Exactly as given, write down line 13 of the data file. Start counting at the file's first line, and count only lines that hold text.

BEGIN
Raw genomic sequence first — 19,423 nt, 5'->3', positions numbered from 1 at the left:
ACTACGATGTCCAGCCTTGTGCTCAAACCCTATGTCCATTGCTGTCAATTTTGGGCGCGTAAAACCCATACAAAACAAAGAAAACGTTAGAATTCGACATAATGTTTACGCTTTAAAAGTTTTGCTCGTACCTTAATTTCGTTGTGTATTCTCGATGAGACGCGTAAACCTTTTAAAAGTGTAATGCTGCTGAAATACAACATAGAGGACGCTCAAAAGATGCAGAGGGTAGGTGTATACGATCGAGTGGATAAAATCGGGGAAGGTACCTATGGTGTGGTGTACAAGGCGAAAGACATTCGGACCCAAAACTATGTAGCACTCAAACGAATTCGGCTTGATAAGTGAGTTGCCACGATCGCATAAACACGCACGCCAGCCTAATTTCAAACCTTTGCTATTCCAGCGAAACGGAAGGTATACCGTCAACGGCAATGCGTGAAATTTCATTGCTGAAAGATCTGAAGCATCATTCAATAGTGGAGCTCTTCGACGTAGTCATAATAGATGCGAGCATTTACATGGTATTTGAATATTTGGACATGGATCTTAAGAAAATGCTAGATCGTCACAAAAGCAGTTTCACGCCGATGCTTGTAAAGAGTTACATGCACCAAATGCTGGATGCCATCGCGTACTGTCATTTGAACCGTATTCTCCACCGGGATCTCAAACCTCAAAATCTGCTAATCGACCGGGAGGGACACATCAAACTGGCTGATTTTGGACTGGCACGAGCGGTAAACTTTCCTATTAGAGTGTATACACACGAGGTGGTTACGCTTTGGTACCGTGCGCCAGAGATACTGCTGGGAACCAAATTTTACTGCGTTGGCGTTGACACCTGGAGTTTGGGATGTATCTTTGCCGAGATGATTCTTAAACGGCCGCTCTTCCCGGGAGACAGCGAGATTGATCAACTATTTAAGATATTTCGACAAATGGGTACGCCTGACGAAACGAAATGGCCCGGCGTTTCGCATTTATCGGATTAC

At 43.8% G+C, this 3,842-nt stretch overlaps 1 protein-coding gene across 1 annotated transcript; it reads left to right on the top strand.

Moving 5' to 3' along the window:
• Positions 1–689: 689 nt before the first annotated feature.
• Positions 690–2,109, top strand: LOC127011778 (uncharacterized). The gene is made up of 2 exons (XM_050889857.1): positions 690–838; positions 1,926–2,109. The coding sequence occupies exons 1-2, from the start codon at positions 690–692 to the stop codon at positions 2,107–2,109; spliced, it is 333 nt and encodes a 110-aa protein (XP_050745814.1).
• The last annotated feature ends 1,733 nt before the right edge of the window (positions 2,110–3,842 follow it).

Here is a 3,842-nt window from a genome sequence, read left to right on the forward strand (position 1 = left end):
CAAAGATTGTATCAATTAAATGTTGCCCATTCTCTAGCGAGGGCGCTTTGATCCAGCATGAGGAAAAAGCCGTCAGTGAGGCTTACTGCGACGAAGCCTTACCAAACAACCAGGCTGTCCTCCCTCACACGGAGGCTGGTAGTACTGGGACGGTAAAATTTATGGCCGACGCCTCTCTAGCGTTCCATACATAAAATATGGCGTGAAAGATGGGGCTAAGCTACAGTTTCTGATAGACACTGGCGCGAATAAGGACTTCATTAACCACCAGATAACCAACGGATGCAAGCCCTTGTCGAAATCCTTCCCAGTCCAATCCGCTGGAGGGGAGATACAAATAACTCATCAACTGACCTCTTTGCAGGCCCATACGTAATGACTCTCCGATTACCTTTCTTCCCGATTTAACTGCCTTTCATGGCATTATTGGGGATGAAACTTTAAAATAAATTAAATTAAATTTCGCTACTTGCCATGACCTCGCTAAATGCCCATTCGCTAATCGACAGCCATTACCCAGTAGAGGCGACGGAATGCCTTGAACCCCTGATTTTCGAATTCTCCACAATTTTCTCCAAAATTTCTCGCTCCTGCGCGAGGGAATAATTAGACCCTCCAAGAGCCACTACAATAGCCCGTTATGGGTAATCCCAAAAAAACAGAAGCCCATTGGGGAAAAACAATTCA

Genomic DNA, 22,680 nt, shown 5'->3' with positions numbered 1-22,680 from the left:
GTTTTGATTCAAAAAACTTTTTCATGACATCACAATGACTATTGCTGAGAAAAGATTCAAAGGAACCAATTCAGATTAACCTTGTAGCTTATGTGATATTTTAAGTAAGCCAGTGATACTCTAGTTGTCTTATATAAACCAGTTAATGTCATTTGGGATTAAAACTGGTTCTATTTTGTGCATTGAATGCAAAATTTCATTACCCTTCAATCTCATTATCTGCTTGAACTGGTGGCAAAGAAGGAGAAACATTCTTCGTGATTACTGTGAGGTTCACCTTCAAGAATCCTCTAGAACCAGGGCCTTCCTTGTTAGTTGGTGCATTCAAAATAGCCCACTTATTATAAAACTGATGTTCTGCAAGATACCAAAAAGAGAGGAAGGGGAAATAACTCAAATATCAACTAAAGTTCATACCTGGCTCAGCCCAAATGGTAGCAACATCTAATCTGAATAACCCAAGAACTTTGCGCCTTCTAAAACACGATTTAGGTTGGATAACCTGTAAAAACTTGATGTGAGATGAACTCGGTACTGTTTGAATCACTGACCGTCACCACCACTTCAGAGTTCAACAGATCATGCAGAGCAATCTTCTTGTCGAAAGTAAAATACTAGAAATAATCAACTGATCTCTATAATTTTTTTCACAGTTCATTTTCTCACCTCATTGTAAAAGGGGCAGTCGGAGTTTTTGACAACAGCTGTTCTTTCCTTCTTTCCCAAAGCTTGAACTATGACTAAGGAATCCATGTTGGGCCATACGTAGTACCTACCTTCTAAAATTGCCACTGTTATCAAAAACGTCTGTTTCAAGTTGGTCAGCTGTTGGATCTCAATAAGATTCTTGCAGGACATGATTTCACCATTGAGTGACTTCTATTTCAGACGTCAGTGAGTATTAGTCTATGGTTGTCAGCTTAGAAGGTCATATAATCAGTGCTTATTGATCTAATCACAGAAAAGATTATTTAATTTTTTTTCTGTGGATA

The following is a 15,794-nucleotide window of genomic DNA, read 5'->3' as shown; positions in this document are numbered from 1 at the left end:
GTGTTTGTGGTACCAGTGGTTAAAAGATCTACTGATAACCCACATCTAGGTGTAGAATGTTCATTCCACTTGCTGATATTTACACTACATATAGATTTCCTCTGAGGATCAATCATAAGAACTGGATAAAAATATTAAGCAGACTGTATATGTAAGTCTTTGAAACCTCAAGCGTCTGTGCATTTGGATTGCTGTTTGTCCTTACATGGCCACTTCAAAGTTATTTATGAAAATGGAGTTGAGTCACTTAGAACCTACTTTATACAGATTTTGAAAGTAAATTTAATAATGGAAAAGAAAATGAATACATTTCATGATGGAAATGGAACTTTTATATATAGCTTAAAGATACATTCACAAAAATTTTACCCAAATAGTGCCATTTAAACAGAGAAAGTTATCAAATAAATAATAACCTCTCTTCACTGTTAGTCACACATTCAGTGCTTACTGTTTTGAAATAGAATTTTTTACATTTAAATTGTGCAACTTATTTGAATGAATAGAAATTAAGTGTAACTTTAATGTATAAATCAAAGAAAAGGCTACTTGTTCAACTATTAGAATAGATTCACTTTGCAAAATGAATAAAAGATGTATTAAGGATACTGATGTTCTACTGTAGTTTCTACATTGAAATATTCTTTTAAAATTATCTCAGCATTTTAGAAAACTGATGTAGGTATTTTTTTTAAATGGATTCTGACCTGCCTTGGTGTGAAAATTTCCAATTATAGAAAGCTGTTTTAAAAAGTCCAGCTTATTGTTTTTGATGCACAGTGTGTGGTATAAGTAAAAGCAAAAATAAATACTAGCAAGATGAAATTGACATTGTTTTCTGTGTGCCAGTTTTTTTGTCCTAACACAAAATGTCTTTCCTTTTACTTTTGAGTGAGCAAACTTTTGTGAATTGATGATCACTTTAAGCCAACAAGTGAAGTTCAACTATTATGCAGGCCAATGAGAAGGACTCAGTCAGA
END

GTGTTTGTGGTACCAGTGGTTAAAAGATCTACTGATAACCCACATCTAGGTGTAGAATGTTCATTCCACTTGCTGATATTTACACTACATATAGATTTCCTCTGAGGATCAATCATAAGAACTGGATAAAAATATTAAGCAGACTGTATATGTAAGTCTTTGAAACCTCAAGCGTCTGTGCATTTGGATTGCTGTTTGTCCTTACATGGCCACTTCAAAGTTATTTATGAAAATGGAGTTGAGTCACTTAGAACCTACTTTATACAGATTTTGAAAGTAAATTTAATAATGGAAAAGAAAATGAATACATTTCATGATGGAAATGGAACTTTTATATATAGCTTAAAGATACATTCACAAAAATTTTACCCAAATAGTGCCATTTAAACAGAGAAAGTTATCAAATAAATAATAACCTCTCTTCACTGTTAGTCACACATTCAGTGCTTACTGTTTTGAAATAGAATTTTTTACATTTAAATTGTGCAACTTATTTGAATGAATAGAAATTAAGTGTAACTTTAATGTATAAATCAAAGAAAAGGCTACTTGTTCAACTATTAGAATAGATTCACTTTGCAAAATGAATAAAAGATGTATTAAGGATACTGATGTTCTACTGTAGTTTCTACATTGAAATATTCTTTTAAAATTATCTCAGCATTTTAGAAAACTGATGTAGGTATTTTTTTTAAATGGATTCTGACCTGCCTTGGTGTGAAAATTTCCAATTATAGAAAGCTGTTTTAAAAAGTCCAGCTTATTGTTTTTGATGCACAGTGTGTGGTATAAGTAAAAGCAAAAATAAATACTAGCAAGATGAAATTGACATTGTTTTCTGTGTGCCAGTTTTTTTGTCCTAACACAAAATGTCTTTCCTTTTACTTTTGAGTGAGCAAACTTTTGTGAATTGATGATCACTTTAAGCCAACAAGTGAAGTTCAACTATTATGCAGGCCAATGAGAAGGACTCAGTCAGA